G.A International had a 91m VHS of THE AFTERMATH Refused Classification in August
1985. The reasons given for the ban was 'excessive violence', which were
A censored 81m VHS was passed with an R-rating in September 1985.
The rating was given for 'violence' which was described as:
A release on the G.A International label does not seem to have eventuated as the Australian tape was released by Platinum Video with an actual runtime of 88:45.
Thanks to Matt for this review.
The uncut US tape runs 94:40 (NTSC). Converted to PAL this should give a running time of 90:53. This means the Platinum Video tape is missing around two minutes of footage. I noticed four scenes that were definitely censored.
8m approx: Cutter's Men are shown shooting the male prisoners. One of them is shot with a shotgun causing his head to explode. The actual explosion has been removed and we only see the aftermath.
40m approx: Cutter forces himself onto a female prisoner. The scene is uncut in the Platinum Video version until the girl picks up a bottle and Cutter looks up suspiciously. It censors the scene where she smashes the bottle into his neck and runs from the room. Cutter picks up his gun and shoots but misses as she escapes. This is an odd scene to remove as surely it shows the girl getting her revenge.
57m approx: This is the largest cut and lasts around one minute. Cutter and his men have discovered a group of survivors. They shoot the two children (off-screen), kill the man, and pull the woman from the ute. They tear her top off and attempt to pull down her underwear as she struggles. Cutter looks on and laughs. This entire scene is missing from the Platinum Video version and was probably removed because it was easier to take out the whole thing rather than attempt to censor it. It adds nothing to the actual film apart from showing what bad-asses Cutter and his men are.
86m approx: Newman and Getman are shown struggling on the ground. Newman says "Smile for me now Getman". The Platinum version then removes the following. Newman says "This is for Helen" as the knife is shown pushing into Getman. "This is for Matthews" the knife pushes in more. Finally he says "This is for Sarah" as he pushes the knife in, twists it, and pulls it out. The Platinum Video version then continues with him saying "This is for Laura" as he stabs Getman in the head.
For the record the credits should begin with "The Nautilus Film Company Presents". However in the Platinum Video version you can hear the opening music playing, but the screen shows a video generated card saying "Screen World Video Productions".
In September 1976, a 1974.96-meter (71:59) print of ALICE IN WONDERLAND was censored by 18.4-meters (00:40) for an R-rating. The cuts were made to remove 'indecency'.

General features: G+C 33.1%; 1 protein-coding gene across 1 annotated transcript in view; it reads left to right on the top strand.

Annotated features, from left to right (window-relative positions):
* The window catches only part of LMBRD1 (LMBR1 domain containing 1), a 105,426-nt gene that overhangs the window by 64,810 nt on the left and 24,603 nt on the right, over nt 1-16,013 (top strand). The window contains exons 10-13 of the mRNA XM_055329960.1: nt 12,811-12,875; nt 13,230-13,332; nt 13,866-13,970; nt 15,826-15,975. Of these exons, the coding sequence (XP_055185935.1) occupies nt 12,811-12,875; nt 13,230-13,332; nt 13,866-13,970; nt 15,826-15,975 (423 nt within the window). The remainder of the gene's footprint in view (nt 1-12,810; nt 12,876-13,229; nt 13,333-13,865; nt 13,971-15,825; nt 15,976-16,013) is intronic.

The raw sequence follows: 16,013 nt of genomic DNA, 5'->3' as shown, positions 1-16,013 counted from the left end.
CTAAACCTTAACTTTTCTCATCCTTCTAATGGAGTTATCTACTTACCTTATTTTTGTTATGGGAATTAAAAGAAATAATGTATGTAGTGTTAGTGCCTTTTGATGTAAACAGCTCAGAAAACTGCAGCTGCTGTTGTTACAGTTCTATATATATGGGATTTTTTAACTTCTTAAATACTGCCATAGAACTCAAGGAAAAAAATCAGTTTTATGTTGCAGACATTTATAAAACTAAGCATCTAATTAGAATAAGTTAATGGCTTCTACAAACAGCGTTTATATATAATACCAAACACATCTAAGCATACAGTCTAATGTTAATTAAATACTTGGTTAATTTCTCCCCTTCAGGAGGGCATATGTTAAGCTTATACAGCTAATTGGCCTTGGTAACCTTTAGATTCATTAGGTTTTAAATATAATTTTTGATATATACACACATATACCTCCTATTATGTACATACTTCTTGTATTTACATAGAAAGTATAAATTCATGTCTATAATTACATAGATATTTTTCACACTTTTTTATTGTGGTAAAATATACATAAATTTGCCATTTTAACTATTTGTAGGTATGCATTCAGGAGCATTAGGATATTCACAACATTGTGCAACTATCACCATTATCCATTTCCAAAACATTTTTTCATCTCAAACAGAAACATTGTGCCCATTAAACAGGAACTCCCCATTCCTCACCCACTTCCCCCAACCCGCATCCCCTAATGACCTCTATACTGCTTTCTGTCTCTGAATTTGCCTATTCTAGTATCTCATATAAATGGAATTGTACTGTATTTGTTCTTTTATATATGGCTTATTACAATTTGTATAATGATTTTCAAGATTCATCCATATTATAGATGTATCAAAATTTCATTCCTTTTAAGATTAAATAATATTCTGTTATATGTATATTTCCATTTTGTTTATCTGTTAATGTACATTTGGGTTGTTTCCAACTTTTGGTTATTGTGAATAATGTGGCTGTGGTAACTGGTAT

20th Century Fox was the applicant.
In April 1979, a 74m videotape was refused because of 'indecency'. Videobrain was the applicant.
Further bans followed in November 1981 for both Meridien Electronics and
Video Classics. The 76m tapes ran into problems because of sex, which was
found to be:
In August 1982, Video Classics had a 75m tape censored for an R-rating.
The sex was now described as being:
Video Classics released the tape on their Media Home Entertainment label.
Blake Films had a 2084:00-meter (75:58) 'soft version' passed with an R-rating in June 1983.
This was followed in April 1984 by Video Classics, who had a 76m tape passed with an R-rating.
Both of these final two submissions were awarded R-ratings for the same reason as the one in August 1982.
Daybill image courtesy of moviemem.com
In February 1975, a 2468.00-meter (90:12) print of ALL ABOUT SEX OF ALL NATIONS was banned because of 'indecency'. The applicant was A. De Zauerain.
In May 1977, a censored 2086.60-meter (76:16) version was also banned. Again, the reason was 'indecency'.
A second cut print was finally passed with an R-rating in October 1977. It ran only 1837.80-meters (67:10), but still lost a further 11.5-meters (00:25) because of 'indecency'. This print, missing over 23 minutes of footage, was released theatrically by Seven Keys Films.
Image courtesy of moviemem.com
Peacock Films had a 73m VHS of THE AMAZING SHOCKING ASIA Refused Classification in May 1998.
In July 1982, a 2207.00-meter (80:27) print of AMOROUS SISTERS (submitted
as JULCHEN UND JETTCHEN) was banned because of sex, which was described as
Under the title AMOROUS SISTERS, a censored 2084.68-meter (75:59) version
was passed with an R-rating in February 1983. The sex was now found to be:
Filmways Australasia released it theatrically.
Image courtesy of moviemem.com
In April 1976, a 2468.70-meter (89:59) print of AND NOW PREPARE YOUR GRAVE was censored by 21.60-meters (00:47) for an R-rating. The cuts were made to remove 'excessive violence'.
Roadshow Film Distributors was the applicant.
Thanks to Simon for this information.
It is odd that an old Spaghetti Western would still need to be censored in 1976. I tracked down the German DVD released on the EMS label as DJANGO UND DIE BANDE DER GEHENKTEN. It runs 88:32, and has an English audio option.